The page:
Little Dove – No. 85

Rose crested the hill and kept the fuming rage from her cherub features.

In the valley below, a single hoof-churned road led through the ravine, ending at the moat and vertical draw bridge of the castle hunched between verdant slopes. Stone walls caked in mildew and shadows, encircled the dagger-sharp towers. Squinting, she made out the empty courtyard, the slabs freshly washed clean. The surrounding fields lay chard, providing a clear vantage point for the guards walking along the outer walls, armor and muskets gleaming.

“Almost there,” she whispered.

“Ma…”

Tearing herself away from the view, Rose reached down and seized Gavin’s outstretched hand. With the aid, he rounded the last jut of granite. He scrambled the last few steps on his own and plopped down in a tuff of grass on the hill’s peak.

“Whoa.” He scrubbed his face with a spindly hand as if clearing his sight. With eyes bulging, he pointed a needle finger at the fortified monstrosity. “What’s that?”

“Nowhere,” said Rose.

“Are they going to help us?”

“Sort of….” Rose lifted her face to setting sun. Wind swirled, scented with the promise of rain and wildflowers.

Drawing in a deep breath tinged with summer and pollen, Rose scanned the hilltop. A rocky outcropping poked from a carpet of knee-high blades. Although eroded by time, she guessed the crevices, the ones deep enough to hide within, remained.

“This way.” She strode to the outcropping and knelt by a thick tuft.

“I’m tired,” said Gavin from his initial spot.

“I know. We’re going to stay here for the night.” She shoved aside the blades of grass, searching. “I think there’s a cave….”

“A cave?”

Rose grinned at the fissure she’d found in the rock while Gavin sprung to his feet and scampered with the vigor of morning. “In there.” She shifted and he darted inside.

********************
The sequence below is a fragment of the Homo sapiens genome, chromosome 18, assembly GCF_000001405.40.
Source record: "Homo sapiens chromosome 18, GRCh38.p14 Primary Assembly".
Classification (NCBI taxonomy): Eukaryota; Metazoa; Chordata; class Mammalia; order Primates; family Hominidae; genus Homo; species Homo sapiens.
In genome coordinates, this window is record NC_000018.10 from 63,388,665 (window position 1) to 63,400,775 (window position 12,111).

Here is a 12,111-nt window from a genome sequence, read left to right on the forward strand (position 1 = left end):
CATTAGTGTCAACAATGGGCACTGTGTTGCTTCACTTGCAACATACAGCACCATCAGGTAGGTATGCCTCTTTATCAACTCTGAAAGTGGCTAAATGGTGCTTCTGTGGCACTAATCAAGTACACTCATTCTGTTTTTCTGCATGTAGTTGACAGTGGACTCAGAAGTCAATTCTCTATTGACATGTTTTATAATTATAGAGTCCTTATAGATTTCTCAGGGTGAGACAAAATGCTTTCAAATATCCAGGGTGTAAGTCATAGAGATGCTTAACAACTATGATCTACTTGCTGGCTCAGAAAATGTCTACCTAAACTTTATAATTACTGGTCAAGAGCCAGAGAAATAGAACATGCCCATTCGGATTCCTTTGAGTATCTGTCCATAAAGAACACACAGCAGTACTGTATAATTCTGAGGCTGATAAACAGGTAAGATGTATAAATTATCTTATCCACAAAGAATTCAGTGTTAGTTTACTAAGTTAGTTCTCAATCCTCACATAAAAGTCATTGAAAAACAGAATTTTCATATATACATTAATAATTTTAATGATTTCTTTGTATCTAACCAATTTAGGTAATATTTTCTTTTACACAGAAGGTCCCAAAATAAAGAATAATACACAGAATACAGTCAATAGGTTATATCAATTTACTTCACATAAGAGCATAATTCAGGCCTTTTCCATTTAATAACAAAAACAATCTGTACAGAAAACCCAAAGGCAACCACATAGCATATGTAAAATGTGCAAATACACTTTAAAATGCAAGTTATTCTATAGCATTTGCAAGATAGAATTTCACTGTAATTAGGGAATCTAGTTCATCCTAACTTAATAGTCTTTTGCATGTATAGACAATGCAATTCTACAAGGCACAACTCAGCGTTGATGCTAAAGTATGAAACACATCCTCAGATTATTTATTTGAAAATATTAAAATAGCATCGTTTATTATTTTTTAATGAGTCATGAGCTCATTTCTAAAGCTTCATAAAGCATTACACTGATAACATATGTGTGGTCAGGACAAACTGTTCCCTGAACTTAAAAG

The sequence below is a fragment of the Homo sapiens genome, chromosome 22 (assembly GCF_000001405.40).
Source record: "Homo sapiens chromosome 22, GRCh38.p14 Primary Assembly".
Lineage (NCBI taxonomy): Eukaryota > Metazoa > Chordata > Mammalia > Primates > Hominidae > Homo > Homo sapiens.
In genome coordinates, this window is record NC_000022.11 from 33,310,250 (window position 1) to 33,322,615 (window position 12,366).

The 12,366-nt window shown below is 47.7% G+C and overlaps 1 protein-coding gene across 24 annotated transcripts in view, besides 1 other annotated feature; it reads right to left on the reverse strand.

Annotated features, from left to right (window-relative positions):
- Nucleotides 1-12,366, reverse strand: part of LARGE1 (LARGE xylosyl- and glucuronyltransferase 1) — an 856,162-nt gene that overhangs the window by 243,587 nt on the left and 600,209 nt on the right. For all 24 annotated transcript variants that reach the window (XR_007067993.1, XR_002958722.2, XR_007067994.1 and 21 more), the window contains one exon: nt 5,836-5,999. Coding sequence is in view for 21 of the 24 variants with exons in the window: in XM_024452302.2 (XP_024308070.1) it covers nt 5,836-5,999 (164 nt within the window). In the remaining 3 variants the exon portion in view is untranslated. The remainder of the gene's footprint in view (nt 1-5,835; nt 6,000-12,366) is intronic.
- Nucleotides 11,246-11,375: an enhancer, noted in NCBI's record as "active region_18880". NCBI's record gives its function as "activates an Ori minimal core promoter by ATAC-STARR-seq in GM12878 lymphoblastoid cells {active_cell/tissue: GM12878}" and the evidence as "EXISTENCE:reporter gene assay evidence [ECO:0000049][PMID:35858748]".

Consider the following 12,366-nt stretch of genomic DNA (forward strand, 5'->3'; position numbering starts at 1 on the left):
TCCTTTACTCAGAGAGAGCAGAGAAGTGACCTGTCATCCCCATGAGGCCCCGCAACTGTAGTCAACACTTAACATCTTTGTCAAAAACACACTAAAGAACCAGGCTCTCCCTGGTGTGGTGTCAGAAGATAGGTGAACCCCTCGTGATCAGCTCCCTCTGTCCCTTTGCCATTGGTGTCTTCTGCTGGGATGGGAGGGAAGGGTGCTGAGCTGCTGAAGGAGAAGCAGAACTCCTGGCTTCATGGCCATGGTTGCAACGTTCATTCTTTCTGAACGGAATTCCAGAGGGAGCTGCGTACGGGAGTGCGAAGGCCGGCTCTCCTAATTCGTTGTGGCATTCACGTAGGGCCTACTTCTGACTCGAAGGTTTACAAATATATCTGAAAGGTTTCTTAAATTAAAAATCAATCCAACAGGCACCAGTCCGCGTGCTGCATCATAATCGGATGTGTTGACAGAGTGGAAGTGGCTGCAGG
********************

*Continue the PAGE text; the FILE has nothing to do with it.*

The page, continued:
“Neat!”

She slouched onto the grass, listening to his scrapes and grunts as he skittered inside. “Hello?” His call echoed against the stone.

Rose’s smile stretched and she slumped against the granite. The top of the towers poked above the slope, an undeterred reminder of her purpose. Closing her eyes, she sank into the darkness, her body wilting. “Soon,” she whispered.

After another exploratory rustle, Gavin poked his head back outside. “There’s room for you, too.”

Rose rolled her head, giving him a weary smile. “I think I’ll stay out here for a bit.” She pulled her pack off from her shoulder and held it out like a worm on a hook. “Why don’t you heat up the stones and get cozy.”

“Me?!” Gavin’s ebony eyes grew even wider than when he had spotted the castle. He reached for the bag and then halted his hand with a skeptical frown. “Really?”

“I think you’re ready.” She tossed the bag and he clutched the leather sack close to his sweaty tunic.

“I’ll make it just like home.” He vanished and the rustle of him digging into the bag joined the fading light.

Rose cast her gaze to the violet dome overhead. The first stars glinted, visible with the absent new moon. More dots emerged while Gavin trundled within the cave, reciting the stone-warming tune. His tinny voice and movements quieted by the time the sky darkened into a velvet night, illuminated solely by the swath of stars. In the quiet, she heard his rhythmic breathing, the pattern of his deepest sleeps.